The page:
SAN FRANCISCO — The longest America's Cup in history will come down to two 72-foot, space-age catamarans in a final sprint around San Francisco Bay, on a five-leg course near the Golden Gate Bridge and Alcatraz Island.
Skipper Jimmy Spithill and defending champion Oracle Team USA saw to that Tuesday by extending their winning streak to seven to force today's one-race, winner-take-all finale against Emirates Team New Zealand.
Oracle came through a wild start with two collisions to win Race 17, then sped past the Kiwis after making a tactical error to give up the lead in Race 18.
All but defeated a week ago, Oracle Team USA tied the faltering Kiwis 8-8. Oracle has actually won 10 races but was docked two points for illegal modifications.
Either Oracle will finish one of the greatest comebacks in sports history or Team New Zealand, on match point for the past week, will claim the Auld Mug for the second time in 18 years and ease the nerves of an island nation with 4.5 million residents.
Oracle has made changes almost nightly and learned to sail better under the watchful eye of team CEO Russell Coutts, a four-time America's Cup winner.
But there's a bigger reason Oracle is still alive.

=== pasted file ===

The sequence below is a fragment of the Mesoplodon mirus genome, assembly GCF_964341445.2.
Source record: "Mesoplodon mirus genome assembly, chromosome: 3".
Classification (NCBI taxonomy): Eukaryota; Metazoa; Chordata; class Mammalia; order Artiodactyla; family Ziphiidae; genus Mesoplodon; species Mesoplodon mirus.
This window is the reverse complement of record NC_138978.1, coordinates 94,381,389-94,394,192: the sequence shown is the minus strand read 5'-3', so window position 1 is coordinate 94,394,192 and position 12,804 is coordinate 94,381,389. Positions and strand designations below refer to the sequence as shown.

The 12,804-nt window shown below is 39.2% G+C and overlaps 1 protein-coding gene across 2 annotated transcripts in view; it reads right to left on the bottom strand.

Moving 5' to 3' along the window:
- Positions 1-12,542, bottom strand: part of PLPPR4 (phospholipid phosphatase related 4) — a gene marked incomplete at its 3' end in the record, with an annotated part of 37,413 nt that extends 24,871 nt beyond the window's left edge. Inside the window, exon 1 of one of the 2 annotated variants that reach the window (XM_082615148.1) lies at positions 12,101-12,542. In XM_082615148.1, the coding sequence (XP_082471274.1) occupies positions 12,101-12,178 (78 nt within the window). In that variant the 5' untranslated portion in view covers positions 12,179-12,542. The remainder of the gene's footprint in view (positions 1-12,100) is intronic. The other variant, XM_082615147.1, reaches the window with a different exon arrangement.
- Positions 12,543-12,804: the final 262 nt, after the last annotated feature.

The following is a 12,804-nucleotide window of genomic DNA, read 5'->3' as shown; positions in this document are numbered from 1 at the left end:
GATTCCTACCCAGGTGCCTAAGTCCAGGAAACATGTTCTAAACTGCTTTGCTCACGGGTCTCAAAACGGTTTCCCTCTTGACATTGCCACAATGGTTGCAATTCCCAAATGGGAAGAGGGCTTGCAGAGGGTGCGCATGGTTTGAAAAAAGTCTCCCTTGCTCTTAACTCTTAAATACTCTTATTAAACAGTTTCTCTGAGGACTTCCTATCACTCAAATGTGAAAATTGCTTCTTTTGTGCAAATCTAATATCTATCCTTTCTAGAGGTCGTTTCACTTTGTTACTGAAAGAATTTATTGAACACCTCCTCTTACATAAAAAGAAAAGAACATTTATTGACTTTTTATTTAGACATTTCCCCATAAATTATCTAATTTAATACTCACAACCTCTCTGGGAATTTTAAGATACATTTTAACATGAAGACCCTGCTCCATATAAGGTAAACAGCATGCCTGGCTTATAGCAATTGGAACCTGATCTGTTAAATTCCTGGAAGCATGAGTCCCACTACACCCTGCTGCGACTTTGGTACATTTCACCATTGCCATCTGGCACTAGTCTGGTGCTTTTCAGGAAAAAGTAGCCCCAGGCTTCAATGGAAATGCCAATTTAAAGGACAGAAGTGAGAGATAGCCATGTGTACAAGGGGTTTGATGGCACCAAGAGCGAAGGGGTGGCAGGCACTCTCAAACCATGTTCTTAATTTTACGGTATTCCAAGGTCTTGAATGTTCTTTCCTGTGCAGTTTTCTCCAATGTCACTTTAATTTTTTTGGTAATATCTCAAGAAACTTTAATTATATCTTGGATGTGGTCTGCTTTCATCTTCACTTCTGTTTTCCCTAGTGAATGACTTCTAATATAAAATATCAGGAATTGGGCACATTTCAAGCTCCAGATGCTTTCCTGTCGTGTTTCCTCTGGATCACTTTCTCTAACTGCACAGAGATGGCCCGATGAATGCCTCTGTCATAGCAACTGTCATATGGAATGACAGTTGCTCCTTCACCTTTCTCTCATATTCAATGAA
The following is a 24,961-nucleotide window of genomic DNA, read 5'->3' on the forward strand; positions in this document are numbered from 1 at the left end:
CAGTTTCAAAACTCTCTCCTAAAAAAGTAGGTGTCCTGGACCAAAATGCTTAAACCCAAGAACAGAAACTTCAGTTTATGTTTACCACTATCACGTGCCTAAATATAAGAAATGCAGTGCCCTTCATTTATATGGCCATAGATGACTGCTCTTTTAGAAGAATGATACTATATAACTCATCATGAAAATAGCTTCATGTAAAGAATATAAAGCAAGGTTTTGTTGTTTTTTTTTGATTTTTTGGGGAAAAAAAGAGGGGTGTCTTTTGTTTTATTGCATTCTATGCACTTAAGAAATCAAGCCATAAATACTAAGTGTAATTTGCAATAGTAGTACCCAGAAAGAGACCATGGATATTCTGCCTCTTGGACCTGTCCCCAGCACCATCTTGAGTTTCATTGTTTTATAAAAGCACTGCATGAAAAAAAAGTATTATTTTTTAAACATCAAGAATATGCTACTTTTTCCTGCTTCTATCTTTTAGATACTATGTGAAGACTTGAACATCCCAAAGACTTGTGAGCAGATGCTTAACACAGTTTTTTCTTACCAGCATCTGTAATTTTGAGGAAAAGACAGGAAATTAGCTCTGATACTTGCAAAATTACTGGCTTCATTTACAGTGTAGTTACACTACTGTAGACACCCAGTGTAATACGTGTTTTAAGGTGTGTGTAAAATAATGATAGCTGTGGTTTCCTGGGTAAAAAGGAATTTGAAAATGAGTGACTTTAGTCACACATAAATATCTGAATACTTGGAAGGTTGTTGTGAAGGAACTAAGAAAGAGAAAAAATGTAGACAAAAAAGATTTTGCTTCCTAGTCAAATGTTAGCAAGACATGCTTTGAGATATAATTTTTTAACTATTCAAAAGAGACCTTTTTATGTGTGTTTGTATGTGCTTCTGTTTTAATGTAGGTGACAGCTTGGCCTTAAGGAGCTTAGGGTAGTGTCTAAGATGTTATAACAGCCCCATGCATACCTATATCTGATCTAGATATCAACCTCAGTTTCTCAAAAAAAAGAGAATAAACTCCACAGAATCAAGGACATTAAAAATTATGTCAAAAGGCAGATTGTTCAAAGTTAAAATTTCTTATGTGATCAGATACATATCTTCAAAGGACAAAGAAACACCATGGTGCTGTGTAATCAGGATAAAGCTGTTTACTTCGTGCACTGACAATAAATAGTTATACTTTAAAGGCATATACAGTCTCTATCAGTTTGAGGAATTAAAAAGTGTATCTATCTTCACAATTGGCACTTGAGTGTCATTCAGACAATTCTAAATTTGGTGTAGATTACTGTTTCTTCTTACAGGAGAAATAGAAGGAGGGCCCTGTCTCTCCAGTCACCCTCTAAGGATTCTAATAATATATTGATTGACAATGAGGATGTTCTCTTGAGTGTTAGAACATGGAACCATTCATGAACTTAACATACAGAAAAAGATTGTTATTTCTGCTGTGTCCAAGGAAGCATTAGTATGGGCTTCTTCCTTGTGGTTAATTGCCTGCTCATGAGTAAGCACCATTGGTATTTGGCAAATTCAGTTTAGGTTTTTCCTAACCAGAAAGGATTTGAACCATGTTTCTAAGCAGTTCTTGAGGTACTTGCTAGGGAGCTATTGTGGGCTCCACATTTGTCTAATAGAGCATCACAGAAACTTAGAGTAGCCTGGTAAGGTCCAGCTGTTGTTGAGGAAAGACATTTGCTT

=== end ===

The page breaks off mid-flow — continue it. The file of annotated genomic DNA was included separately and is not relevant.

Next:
"Never giving up," Spithill said.
The 34-year-old Australian has been almost defiant in leading his well-funded, deep team after it was penalized four days before the sailing began.
"I really feel it's because we've been through such hard times in this campaign that it's prepared us for this situation," he said.
Oracle's first boat capsized in October and its wing sail was destroyed, costing the team four months of training time.
Team New Zealand skipper Dean Barker, the loser in the 2003 and 2007 America's Cup, looked deflated after the losses.
"We got beaten today, and that's tough to handle, but sometimes you just have to accept that," he said. "It's frustrating, but we know we can still win this, and we will go out there and give it absolutely everything we can (today)."
The races were so pivotal that software billionaire Larry Ellison, who owns Oracle Team USA, skipped making a keynote speech before 60,000 people at Oracle Open World so he could witness the comeback firsthand from a chase boat on the bay.
In Race 18 the Kiwis tacked too early and slowed while zigzagging toward the Golden Gate Bridge on the only windward leg on the course. The American-backed boat — with only one American on its 11-man crew — sped past and built its lead to more than 1,000 yards, going on to win by 54 seconds.
Oracle Team USA has won nine times in 13 races since Ben Ainslie, a British Olympic star, replaced American John Kostecki as tactician.